Moore-Blick LJ in R (Hysaj):  Although many public law cases raise matters of great public interest, that is not invariably the case and indeed many private law cases raise questions of great significance to the public as a whole. Quite rightly, in my view, the Rule Committee has not made special provision for appeals from the Administrative Court to the Court of Appeal and it would be quite wrong for us to construct a special regime for such appeals outside the rules. Insofar as there is a suggestion to the contrary in R (Mohammadi) v Secretary of State for the Home Department [2014] EWHC 2251 (Admin) I respectfully disagree with it. Nonetheless, I would accept that the importance of the issues to the public at large is a factor that the court can properly take into account when it comes at stage three of the decision-making process to evaluate all the circumstances of the case. For similar reasons I am unable to accept that the court can construct a special rule for public authorities. I am well aware that the resources of many public authorities are stretched to breaking point, but in my view they have a responsibility to adhere to the rules just as much as any other litigants. (Paras 41-2)

Mitchell principles
(i) if the failure to comply with the relevant rule, practice direction or court order [in this case getting an appeal notice in on time] can properly be regarded as trivial, the court will usually grant relief provided that an application is made promptly;
(ii) if the failure is not trivial, the burden is on the defaulting party to persuade the court to grant relief;
(iii) the court will want to consider why the default occurred. If there is a good reason for it, the court will be likely to decide that relief should be granted, but merely overlooking the deadline is unlikely to constitute a good reason;
(iv) it is necessary to consider all the circumstances of the case before reaching a decision, but particular weight is to be given to the factors specifically mentioned in [Civil Procedure] rule 3.9.
See: Mitchell v News Group newspaper Ltd. [2013] EWCA Civ 1537 and Denton v TH White [2014] EWCA Civ 906

Rule 3.9 says: (1) On an application for relief from any sanction imposed for a failure to comply with any rule, practice direction or court order, the court will consider all the circumstances of the case, so as to enable it to deal justly with the application, including the need
a) for litigation to be conducted efficiently and at proportionate cost; and
b) to enforce compliance with rules, practice directions and orders.
(2) An application for relief must be supported by evidence.

The stages
i) The first stage is to identify and assess the seriousness or significance of the failure to comply with the rules. The focus should be on whether the breach has been serious or significant. If a judge concludes that a breach is not serious or significant, then relief will usually be granted and it will usually be unnecessary to spend much time on the second or third stages; but if the judge decides that the breach is serious or significant, then the second and third stages assume greater importance.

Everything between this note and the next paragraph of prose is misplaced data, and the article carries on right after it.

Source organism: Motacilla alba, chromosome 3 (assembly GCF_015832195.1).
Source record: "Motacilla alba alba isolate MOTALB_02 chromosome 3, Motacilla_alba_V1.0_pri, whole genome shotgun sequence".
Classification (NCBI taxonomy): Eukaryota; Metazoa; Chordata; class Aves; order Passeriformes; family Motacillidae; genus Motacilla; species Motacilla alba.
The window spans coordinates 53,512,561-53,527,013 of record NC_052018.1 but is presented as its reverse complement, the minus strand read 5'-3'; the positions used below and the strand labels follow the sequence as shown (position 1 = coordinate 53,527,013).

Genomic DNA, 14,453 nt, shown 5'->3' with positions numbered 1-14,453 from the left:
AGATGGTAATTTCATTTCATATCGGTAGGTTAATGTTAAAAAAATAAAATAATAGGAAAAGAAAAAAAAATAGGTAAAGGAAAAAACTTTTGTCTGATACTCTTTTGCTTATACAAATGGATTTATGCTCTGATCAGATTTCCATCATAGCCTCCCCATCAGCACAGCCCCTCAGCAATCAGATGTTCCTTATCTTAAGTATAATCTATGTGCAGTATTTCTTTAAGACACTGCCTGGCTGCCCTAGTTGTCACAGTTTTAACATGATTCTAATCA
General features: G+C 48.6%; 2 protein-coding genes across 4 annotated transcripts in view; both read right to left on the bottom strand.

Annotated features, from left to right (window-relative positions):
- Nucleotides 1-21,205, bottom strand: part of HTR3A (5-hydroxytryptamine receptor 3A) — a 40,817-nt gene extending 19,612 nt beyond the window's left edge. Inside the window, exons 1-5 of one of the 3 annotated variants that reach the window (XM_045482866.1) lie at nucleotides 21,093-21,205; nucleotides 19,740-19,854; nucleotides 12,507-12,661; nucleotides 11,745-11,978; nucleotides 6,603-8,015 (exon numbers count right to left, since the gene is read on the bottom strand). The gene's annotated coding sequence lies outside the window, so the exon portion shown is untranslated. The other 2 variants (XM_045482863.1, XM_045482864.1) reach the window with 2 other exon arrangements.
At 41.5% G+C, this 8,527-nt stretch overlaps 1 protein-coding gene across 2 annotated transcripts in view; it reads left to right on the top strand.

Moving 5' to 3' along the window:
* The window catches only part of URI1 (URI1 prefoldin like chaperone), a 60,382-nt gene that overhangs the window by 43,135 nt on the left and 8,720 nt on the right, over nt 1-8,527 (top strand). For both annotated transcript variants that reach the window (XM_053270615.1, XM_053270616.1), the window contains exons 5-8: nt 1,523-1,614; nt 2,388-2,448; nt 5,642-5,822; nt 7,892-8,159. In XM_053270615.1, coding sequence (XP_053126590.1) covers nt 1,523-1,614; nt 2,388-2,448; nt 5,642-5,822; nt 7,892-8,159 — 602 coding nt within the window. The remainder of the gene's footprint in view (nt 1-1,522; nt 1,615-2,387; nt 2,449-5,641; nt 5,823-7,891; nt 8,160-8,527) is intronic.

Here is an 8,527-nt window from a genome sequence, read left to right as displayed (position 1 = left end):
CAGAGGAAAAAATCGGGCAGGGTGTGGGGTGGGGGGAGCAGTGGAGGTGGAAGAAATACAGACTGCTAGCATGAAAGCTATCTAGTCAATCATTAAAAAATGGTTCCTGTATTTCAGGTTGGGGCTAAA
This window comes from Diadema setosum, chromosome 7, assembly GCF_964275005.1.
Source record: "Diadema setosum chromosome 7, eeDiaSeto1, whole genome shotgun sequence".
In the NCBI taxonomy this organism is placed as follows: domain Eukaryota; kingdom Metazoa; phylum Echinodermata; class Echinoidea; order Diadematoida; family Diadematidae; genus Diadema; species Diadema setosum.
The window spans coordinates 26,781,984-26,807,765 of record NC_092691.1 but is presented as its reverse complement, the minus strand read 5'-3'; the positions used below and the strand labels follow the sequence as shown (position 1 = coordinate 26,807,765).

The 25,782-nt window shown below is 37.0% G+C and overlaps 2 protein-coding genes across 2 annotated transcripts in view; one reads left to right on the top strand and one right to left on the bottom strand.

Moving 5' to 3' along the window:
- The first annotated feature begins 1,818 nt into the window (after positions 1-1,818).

ii) The second stage is to consider why the failure occurred, that is to say whether there is a good reason for it. It was stated in Mitchell (at para. [41]) that if there is a good reason for the default, the court will be likely to decide that relief should be granted. The important point made in Denton was that if there is a serious or significant breach and no good reason for the breach, this does not mean that the application for relief will automatically fail. It is necessary in every case to move to the third stage.

iii) The third stage is to evaluate all the circumstances of the case, so as to enable the court to deal justly with the application. The two factors specifically mentioned in CPR rule 3.9 are of particular importance and should be given particular weight. They are (a) the need for litigation to be conducted efficiently and at proportionate cost, and (b) the need to enforce compliance with rules, practice directions and court orders. As listed in para. [35] of the judgment in Denton.

Immigration Rules
The Immigration Rules considered by the courts in R (Begum) included this at 276ADE (1) (vi):

“[The applicant] is aged 18 years or above, has lived continuously in the UK for less than 20 years (discounting any period of imprisonment) but has no ties (including social, cultural or family) with the country to which he would have to go if required to leave the UK”.

This, as McCombe noted, was changed in 2014 so the words “has no ties (including social, cultural or family) with” was replaced with: “there would be very significant obstacles to the applicant’s integration into”. Statement of changes 10 July 2014 (pdf).

This seems to raise the prospect that a person might have no ties with their country of origin but courts could make judgments on whether they could form such ties if sent there. As one commentator noted at the time of the change: “We can perhaps expect more goal post shifting of this nature in future: as the judges get to grips with novel new tests proposed, yet more creative ones will be proposed.”
Colin Yeo: Freemovement.org

 

 

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About alrich

Journalist and blogger on legal and financial/economics issues

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  1. Pingback: Morning round-up: Monday 7 March - Legal Cheek